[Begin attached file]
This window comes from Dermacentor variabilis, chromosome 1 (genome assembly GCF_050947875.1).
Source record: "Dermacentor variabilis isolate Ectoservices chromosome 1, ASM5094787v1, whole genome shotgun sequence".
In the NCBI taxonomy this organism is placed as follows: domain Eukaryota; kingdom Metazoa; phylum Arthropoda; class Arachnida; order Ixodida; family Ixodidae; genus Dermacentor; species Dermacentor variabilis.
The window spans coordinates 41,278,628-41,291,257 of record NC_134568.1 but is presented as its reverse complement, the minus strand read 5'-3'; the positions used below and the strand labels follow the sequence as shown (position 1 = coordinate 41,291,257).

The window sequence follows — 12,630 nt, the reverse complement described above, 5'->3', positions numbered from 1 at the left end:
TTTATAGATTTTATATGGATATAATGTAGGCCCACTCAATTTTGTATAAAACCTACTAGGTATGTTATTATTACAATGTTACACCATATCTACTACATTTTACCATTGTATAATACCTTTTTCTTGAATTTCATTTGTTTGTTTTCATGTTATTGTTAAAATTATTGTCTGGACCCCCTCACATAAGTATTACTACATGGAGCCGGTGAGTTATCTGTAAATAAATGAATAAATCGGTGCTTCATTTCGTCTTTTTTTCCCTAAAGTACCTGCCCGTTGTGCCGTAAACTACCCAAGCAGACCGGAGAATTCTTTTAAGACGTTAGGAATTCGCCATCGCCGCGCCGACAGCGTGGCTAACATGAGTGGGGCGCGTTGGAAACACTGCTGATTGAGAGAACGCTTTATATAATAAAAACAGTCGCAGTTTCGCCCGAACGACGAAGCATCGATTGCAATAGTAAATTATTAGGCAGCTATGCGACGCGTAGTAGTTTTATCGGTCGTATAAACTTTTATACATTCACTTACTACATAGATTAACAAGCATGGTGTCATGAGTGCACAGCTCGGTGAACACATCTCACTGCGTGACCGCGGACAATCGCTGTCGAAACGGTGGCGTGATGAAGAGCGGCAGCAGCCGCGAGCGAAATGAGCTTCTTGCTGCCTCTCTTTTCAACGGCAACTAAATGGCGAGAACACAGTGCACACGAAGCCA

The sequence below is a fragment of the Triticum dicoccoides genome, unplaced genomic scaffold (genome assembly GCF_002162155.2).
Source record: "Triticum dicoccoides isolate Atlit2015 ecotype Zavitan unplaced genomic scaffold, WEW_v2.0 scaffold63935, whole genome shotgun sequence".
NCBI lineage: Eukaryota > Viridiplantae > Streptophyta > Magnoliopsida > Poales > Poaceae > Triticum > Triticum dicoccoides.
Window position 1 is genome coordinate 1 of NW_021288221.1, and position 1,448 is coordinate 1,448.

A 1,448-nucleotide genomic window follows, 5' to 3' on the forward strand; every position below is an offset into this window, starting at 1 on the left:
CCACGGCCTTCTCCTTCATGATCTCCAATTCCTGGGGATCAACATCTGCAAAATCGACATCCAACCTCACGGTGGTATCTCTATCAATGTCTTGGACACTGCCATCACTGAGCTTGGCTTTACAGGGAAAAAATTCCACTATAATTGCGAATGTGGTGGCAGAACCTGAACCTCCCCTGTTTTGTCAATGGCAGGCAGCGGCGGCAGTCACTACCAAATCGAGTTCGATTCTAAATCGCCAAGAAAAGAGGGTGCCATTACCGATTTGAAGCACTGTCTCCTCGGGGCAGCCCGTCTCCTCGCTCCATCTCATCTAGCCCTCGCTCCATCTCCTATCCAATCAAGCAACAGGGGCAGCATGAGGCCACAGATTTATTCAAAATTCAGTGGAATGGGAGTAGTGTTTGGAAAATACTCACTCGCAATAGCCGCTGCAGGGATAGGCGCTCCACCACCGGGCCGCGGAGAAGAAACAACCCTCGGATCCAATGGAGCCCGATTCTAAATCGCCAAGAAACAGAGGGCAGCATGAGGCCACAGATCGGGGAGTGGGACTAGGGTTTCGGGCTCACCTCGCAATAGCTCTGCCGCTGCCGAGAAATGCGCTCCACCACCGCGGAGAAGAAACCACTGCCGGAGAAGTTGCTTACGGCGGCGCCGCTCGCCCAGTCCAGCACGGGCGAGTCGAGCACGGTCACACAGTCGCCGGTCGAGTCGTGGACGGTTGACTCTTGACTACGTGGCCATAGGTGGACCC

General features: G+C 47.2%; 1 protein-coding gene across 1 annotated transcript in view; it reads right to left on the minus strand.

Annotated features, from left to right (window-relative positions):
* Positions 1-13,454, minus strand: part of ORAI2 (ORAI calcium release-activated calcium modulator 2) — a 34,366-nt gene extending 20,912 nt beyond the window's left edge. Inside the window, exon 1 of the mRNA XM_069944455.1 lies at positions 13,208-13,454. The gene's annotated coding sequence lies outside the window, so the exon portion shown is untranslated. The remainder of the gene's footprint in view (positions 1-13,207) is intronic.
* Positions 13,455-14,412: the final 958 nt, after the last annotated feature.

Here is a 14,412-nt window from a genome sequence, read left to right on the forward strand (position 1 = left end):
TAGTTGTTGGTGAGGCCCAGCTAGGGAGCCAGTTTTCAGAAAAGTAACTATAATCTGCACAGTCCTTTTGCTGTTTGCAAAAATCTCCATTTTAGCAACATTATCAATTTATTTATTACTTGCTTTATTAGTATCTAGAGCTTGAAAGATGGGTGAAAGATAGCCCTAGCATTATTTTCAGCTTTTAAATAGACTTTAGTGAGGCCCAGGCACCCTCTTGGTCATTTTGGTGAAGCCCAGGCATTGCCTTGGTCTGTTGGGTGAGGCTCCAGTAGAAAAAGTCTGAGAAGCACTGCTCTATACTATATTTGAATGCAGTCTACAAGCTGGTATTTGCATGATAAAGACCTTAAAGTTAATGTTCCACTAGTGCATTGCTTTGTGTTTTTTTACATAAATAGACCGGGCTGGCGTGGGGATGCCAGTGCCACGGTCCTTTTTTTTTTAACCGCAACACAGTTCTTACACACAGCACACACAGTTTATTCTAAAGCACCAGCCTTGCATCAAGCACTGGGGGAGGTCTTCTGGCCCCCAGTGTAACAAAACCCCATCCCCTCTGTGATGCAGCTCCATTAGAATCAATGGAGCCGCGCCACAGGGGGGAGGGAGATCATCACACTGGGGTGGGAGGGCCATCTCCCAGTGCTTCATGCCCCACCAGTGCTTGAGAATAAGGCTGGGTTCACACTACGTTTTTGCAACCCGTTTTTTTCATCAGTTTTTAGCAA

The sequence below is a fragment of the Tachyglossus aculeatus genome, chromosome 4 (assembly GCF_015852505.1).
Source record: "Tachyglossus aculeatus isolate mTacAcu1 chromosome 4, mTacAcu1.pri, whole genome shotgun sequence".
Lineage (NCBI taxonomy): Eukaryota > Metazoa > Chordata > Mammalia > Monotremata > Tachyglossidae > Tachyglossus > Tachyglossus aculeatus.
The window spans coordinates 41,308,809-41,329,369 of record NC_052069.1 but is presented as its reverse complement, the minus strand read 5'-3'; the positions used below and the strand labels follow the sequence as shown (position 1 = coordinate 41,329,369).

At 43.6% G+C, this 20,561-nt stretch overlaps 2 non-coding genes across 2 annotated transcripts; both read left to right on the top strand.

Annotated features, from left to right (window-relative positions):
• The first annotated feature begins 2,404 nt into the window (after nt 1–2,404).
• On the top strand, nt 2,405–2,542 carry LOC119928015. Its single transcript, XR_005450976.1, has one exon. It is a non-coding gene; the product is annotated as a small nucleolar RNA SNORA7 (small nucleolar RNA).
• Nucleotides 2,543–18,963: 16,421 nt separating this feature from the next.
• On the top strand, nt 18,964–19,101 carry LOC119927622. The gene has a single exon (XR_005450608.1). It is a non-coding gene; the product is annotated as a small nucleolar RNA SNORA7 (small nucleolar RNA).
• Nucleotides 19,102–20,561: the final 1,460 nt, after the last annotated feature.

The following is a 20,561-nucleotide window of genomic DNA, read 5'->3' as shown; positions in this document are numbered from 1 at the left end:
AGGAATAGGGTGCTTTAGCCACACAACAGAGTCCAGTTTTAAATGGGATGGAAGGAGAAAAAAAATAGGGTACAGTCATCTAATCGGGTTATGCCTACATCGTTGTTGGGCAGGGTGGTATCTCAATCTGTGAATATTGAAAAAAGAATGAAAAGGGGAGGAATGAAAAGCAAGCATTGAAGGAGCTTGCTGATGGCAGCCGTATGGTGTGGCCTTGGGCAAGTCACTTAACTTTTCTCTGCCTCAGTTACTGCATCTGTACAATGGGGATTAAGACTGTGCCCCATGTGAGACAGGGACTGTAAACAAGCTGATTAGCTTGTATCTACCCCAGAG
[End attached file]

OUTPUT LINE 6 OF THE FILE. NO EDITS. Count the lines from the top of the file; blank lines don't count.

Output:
TTTATAGATTTTATATGGATATAATGTAGGCCCACTCAATTTTGTATAAAACCTACTAGGTATGTTATTATTACAATGTTACACCATATCTACTACATTTTACCATTGTATAATACCTTTTTCTTGAATTTCATTTGTTTGTTTTCATGTTATTGTTAAAATTATTGTCTGGACCCCCTCACATAAGTATTACTACATGGAGCCGGTGAGTTATCTGTAAATAAATGAATAAATCGGTGCTTCATTTCGTCTTTTTTTCCCTAAAGTACCTGCCCGTTGTGCCGTAAACTACCCAAGCAGACCGGAGAATTCTTTTAAGACGTTAGGAATTCGCCATCGCCGCGCCGACAGCGTGGCTAACATGAGTGGGGCGCGTTGGAAACACTGCTGATTGAGAGAACGCTTTATATAATAAAAACAGTCGCAGTTTCGCCCGAACGACGAAGCATCGATTGCAATAGTAAATTATTAGGCAGCTATGCGACGCGTAGTAGTTTTATCGGTCGTATAAACTTTTATACATTCACTTACTACATAGATTAACAAGCATGGTGTCATGAGTGCACAGCTCGGTGAACACATCTCACTGCGTGACCGCGGACAATCGCTGTCGAAACGGTGGCGTGATGAAGAGCGGCAGCAGCCGCGAGCGAAATGAGCTTCTTGCTGCCTCTCTTTTCAACGGCAACTAAATGGCGAGAACACAGTGCACACGAAGCCA